But then I have to throw a transmission in my e46 wagon, so I expect that to eat the majority of a weekend.

Ethnic Food-Wrap Aficionado
Ethnic Food-Wrap Aficionado HalfDork
4/27/15 12:47 a.m.

Did a couple little things on the car tonight after getting it all uncovered.

I've been tripping over the wiring harness since I started the build and decided enough was enough. Luckily it has some Auction quality splices, so I didn't feel bad about cutting it short.

Now it's all coiled up out of my way and out of reach of wayward grinders and welding slag.

Much better. Probably should have done that ages ago.

On the rear decklid there was an extra hole- well two of them since I will be running the decklid propped open I won't need the factory latching mechanism.

I honestly don't know what this hole was for. It's not factory and wasn't particularly round. After a little love from the die-grinder I had it round enough and properly sized to drop one of the 3/4" plugs from the Plug-O-Matic from a few pages back.

Let me tell you, Welders work so much better when you feed them the proper voltage through wires large enough to support their appetite for current. All of my notes about preferred settings from the last shop are worthless now. So no raw weld photos this time around; between being 2 months out of practice and having a completely different setup, you aren't missing anything.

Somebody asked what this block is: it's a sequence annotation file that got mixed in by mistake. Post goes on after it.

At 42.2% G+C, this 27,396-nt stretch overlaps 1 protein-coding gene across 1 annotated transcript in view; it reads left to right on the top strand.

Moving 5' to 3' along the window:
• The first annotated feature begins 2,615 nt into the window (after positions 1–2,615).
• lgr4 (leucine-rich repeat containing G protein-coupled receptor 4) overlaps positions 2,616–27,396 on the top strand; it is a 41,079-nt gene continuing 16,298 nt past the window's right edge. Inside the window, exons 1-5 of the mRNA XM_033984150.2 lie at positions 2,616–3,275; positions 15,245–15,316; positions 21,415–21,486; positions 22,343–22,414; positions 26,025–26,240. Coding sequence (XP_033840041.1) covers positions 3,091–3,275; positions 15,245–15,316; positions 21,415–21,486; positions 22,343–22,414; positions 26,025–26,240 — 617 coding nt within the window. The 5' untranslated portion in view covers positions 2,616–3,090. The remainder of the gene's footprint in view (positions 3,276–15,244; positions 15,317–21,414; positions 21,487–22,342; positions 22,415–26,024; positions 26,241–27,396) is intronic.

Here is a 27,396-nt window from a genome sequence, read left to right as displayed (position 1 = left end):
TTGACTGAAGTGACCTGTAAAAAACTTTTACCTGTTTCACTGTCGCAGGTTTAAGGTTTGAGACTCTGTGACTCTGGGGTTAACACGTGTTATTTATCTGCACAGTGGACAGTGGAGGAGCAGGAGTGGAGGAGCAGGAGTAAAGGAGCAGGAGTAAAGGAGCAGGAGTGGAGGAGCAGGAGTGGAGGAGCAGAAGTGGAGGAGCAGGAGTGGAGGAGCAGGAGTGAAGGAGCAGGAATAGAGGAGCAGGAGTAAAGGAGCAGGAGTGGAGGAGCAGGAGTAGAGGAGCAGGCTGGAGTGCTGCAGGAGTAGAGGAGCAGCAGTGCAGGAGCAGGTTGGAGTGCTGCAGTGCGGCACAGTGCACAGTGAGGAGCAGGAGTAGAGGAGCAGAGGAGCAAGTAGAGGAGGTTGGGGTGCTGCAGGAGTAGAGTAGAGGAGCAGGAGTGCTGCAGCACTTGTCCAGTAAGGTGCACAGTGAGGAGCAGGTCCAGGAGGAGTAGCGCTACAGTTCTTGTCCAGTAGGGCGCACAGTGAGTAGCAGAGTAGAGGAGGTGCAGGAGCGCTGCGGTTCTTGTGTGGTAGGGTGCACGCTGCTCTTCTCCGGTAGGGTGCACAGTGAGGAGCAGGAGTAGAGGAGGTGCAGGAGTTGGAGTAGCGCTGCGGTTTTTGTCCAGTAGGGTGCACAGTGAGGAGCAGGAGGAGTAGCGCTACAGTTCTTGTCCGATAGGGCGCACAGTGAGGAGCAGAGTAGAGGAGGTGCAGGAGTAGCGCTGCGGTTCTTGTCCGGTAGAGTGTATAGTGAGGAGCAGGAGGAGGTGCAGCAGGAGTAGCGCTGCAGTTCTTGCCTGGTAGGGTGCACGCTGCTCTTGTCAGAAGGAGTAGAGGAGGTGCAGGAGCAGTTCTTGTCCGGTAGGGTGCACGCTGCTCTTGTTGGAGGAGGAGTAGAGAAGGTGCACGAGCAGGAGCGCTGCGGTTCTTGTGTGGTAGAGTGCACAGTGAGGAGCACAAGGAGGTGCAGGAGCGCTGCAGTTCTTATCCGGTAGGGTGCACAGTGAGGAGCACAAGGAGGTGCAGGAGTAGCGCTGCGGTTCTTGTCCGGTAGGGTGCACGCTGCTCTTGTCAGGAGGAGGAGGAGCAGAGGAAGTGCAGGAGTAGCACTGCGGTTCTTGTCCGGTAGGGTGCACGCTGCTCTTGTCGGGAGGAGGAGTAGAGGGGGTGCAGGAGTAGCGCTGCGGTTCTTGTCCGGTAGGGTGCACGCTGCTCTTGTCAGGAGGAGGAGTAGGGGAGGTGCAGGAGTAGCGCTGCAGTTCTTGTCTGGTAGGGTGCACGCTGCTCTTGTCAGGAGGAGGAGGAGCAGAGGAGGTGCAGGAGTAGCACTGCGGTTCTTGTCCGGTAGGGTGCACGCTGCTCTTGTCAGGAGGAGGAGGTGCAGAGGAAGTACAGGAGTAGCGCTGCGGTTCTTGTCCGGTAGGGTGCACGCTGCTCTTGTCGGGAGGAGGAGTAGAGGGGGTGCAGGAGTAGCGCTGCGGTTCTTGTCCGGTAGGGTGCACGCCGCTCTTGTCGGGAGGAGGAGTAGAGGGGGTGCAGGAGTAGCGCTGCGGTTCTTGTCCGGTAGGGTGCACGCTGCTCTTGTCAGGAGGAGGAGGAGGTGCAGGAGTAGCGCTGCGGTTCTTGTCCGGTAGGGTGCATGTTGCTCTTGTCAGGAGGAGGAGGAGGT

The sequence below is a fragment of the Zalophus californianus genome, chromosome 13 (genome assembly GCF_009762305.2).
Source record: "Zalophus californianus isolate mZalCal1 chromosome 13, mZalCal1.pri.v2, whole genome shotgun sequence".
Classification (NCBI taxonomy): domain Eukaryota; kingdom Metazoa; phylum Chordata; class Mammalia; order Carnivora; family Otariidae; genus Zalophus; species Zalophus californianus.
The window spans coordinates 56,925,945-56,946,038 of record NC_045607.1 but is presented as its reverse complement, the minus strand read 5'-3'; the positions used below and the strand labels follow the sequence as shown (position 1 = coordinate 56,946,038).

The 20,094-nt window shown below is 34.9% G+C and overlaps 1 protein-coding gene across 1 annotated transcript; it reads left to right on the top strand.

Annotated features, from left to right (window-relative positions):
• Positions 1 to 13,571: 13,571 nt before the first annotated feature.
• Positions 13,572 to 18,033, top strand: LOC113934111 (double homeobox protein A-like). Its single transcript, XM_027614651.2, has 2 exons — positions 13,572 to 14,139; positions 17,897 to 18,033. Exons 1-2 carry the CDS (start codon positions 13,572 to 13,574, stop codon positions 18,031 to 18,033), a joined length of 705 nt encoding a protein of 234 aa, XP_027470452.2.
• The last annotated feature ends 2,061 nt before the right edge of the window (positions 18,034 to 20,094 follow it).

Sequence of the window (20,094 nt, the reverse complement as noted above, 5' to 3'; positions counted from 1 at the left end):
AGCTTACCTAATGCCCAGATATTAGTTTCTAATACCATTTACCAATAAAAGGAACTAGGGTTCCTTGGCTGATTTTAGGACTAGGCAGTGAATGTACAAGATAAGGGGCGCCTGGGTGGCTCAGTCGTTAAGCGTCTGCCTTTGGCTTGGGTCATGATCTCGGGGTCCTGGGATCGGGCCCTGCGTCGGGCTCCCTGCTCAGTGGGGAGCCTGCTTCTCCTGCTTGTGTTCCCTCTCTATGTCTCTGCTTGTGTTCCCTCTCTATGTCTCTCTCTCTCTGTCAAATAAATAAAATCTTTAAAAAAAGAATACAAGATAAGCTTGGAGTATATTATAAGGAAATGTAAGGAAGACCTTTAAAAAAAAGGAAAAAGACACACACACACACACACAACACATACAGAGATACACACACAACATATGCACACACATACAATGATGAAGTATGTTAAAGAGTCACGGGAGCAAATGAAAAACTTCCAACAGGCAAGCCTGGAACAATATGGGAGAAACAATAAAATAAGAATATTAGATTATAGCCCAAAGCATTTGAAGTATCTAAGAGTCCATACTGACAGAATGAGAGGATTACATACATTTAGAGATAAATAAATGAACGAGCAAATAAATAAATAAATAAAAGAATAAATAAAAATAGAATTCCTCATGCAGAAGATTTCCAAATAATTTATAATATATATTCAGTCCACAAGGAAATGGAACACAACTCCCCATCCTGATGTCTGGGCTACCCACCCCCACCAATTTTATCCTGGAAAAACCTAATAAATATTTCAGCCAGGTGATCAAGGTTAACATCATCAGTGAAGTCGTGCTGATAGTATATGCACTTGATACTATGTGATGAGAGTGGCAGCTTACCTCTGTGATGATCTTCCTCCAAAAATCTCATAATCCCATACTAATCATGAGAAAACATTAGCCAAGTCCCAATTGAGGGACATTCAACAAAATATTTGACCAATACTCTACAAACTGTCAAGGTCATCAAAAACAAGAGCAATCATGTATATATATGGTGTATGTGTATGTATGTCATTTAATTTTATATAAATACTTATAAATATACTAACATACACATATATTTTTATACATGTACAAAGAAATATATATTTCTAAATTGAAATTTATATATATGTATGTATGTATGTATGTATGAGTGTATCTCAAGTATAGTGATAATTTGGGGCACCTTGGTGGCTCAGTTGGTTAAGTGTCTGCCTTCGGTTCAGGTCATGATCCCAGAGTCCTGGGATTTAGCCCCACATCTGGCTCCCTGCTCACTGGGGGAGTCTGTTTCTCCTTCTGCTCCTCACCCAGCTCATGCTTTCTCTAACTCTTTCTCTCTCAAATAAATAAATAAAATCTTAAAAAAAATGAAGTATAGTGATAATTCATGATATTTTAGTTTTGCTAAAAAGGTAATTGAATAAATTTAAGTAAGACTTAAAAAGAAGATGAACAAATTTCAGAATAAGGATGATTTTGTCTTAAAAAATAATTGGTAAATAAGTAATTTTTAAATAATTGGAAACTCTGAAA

Hopefully tomorrow I can fill in the larger hole before turning my attention to the litany of holes on the trailing edge of the decklid.

With any luck this build will return to it's 3-4 update per week schedule soon. It feels good to finally get back at it.

DaewooOfDeath
DaewooOfDeath Dork
4/27/15 7:10 a.m.

Beautiful work.

Ethnic Food-Wrap Aficionado
Ethnic Food-Wrap Aficionado HalfDork
4/30/15 4:46 p.m.

Ok, continuing on with the hole-ectomy.

This one has a little lip on the backside of the panel. This will need to be ground flush and the surrounding metal cleaned before welding.

With that done I set about making the plug. The typical masking tape template was made and cut close with tin snips.

And then after a few trips to the belt sander if slipped into its new home. I continued grinding on it a bit after this so it didn't pucker the panel when I welded on it. I also knocked a gentle curve into it to match the decklid.